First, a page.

My desire to power up a laptop with an external graphics card began in 2015, when I set out on a quest to get back into PC gaming—a beloved pastime I’d neglected since childhood.
But the only PC I had at the time was a 2011 Lenovo ThinkPad X220 laptop with Intel HD 3000 integrated graphics. That just won’t cut it for proper PC gaming. Sure, the laptop would work well enough for older titles like Diablo III, especially on the laptop’s tiny 1366×728-resolution display—but forget about more graphics-intensive modern games on an external 1080p monitor. That’s why I decided to examine external graphics card (eGPU) setups.
And indeed, I found entire communities of people creating DIY setups that connected desktop graphics cards to their laptops via ExpressCard or mPCIe slots. It isn’t hard, either. Many do-it-yourselfers end up with a plug-and-play experience requiring little to no modification—though it takes some research first. When it’s done, however, you’ll be left with a console-toppling PC gaming setup for about the same price as a new Xbox One S, depending on which graphics card you choose. That’s far cheaper than building a whole new gaming desktop, and you can still take advantage of your laptop’s portability by disconnecting the eGPU hardware.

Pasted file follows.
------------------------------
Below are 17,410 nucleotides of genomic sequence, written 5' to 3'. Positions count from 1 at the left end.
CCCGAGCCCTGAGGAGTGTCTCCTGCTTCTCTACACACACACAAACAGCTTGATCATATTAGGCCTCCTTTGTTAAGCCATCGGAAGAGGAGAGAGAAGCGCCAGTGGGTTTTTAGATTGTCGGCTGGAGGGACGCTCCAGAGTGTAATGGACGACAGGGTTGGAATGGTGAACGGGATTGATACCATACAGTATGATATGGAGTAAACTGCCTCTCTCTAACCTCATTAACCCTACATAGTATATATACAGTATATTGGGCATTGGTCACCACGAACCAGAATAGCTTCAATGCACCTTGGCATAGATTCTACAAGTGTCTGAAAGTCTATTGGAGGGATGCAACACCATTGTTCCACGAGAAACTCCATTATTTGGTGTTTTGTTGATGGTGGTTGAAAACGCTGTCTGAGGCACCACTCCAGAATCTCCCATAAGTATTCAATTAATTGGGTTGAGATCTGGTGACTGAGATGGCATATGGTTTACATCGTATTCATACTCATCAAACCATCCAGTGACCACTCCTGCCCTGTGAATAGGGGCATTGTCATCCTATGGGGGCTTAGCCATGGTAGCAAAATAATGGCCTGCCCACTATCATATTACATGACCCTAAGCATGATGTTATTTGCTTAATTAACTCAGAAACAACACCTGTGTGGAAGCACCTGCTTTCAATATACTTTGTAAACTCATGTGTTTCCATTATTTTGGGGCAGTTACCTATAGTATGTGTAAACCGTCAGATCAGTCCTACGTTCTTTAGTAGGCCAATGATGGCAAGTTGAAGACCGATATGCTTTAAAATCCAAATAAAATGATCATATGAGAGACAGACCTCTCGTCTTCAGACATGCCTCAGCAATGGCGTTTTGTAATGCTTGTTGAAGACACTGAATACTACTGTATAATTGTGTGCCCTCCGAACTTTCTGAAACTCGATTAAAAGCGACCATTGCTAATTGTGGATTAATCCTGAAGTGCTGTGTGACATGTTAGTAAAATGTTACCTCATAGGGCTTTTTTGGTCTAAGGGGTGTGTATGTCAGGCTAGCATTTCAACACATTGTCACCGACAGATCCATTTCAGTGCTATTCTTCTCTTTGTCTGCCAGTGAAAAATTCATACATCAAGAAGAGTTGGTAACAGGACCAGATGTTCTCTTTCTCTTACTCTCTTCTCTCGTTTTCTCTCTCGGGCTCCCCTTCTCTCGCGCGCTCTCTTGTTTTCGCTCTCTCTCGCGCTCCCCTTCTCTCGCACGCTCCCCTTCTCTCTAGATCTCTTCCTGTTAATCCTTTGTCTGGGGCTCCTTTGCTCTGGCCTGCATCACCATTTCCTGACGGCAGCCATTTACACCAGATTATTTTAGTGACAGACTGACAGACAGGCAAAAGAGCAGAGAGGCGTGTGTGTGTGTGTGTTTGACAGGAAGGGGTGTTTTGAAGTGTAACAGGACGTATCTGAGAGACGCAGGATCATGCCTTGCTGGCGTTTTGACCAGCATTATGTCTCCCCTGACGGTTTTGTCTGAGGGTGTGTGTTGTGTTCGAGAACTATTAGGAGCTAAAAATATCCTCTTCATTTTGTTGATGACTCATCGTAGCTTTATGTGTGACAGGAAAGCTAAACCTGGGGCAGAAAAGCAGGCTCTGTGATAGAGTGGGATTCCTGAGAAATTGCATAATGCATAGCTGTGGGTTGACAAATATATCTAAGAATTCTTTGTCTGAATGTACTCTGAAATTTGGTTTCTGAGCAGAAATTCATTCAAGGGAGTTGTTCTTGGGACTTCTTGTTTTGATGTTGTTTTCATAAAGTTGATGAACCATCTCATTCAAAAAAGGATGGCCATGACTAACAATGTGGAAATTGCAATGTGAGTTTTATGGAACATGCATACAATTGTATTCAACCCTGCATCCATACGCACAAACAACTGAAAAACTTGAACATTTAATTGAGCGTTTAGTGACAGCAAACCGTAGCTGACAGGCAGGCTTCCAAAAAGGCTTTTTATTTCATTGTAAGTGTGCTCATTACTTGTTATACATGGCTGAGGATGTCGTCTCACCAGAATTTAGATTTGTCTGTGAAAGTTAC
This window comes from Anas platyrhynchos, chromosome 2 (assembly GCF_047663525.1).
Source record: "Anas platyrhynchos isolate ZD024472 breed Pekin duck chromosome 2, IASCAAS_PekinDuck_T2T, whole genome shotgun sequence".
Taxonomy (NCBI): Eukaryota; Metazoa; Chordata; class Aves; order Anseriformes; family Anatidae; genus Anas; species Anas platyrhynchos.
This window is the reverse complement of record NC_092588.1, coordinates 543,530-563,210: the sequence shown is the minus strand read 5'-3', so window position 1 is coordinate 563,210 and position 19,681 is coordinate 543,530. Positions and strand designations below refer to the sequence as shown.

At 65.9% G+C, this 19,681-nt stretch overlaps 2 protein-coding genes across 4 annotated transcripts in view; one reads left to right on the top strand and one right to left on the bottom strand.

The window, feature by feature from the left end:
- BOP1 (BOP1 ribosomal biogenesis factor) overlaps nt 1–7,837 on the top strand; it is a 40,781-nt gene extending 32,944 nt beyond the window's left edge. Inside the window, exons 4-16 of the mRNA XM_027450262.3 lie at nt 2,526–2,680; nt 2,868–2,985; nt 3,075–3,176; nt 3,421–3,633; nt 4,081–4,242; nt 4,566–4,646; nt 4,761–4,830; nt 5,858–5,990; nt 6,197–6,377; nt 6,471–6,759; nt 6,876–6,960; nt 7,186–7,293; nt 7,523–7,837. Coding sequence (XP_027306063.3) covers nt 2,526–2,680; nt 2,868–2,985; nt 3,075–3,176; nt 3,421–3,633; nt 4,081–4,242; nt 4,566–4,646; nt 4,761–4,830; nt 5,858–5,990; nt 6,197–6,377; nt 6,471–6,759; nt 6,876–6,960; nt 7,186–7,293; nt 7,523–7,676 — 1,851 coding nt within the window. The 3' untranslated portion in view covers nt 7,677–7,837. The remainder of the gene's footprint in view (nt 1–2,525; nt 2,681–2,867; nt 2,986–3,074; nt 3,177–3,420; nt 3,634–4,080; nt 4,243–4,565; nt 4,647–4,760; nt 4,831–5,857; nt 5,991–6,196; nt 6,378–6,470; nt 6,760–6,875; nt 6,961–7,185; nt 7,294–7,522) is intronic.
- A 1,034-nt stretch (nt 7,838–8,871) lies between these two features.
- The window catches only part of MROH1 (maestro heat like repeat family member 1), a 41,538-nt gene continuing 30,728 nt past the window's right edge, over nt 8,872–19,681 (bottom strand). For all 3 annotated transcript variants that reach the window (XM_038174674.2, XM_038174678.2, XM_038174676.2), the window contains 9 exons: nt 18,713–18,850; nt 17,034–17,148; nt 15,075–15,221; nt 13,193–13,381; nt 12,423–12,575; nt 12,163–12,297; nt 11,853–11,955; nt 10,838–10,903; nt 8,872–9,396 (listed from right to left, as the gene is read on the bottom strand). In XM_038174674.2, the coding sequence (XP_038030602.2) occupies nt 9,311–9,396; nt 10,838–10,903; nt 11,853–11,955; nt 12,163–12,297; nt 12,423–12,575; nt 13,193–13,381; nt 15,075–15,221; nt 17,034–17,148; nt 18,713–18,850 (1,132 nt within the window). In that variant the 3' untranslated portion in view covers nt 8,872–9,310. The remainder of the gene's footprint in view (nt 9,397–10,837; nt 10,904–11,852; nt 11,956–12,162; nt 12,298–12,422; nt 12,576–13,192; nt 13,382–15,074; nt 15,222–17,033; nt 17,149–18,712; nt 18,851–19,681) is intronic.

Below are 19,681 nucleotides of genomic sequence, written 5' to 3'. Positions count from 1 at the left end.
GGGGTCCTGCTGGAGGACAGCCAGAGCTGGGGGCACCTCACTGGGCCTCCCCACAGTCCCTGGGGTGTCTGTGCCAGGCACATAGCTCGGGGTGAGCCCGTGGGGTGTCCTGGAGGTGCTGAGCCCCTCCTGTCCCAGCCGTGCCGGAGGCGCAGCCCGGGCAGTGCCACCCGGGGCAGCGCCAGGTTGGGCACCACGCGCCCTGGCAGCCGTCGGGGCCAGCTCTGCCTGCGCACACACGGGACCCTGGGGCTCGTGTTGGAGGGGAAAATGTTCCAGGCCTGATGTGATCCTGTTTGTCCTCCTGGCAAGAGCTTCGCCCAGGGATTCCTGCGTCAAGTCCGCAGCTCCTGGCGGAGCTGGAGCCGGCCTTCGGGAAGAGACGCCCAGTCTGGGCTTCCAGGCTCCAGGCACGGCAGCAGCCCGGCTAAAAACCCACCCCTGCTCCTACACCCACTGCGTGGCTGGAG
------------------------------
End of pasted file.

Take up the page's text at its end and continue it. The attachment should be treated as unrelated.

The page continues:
But powering up a laptop with desktop graphics has taken major strides forward since 2015.
We’ll walk you through the DIY process for configuring an external graphics card later in this article, along with the sudden rise of streaming games from the cloud, but first let’s take a look at a major recent development in the world of eGPUs: the widening availability of Thunderbolt 3 on Windows notebooks.
Thunderbolt 3 graphics card docks
Thunderbolt 3 (TB3) is Intel’s high-speed external input/output connection, capable of speeds up to a blistering 40 gigabytes per second (GBps) over a compatible USB-C port. For resource-intensive activities like gaming, a speedy connection between your laptop and an external graphics card provides a big boost for performance.
Previous attempts at external graphics card docks existed, but they were usually overpriced and relied on proprietary connection technologies. Thunderbolt 3 levels the playing field, and several companies are now building TB3-based graphics card enclosures.
All is not perfect in the world of Thunderbolt 3-powered graphics, however. Enclosures are, for the most part, still a pricey proposition—much more so than the DIY method we’ll outline later. You’ll also need a relatively new notebook equipped with a Thunderbolt 3-compatible USB-C port. If you’re in the market for a new clamshell, some good choices at this writing include the HP Spectre x360 and the new Dell XPS 13.
Plus, Thunderbolt 3 and graphics cards have only recently started to play nicely together thanks to Intel’s Thunderbolt 3 external graphics compatibility technology, which PC makers must specifically enable. It’s a slightly maddening situation that should improve over time as Thunderbolt 3 matures.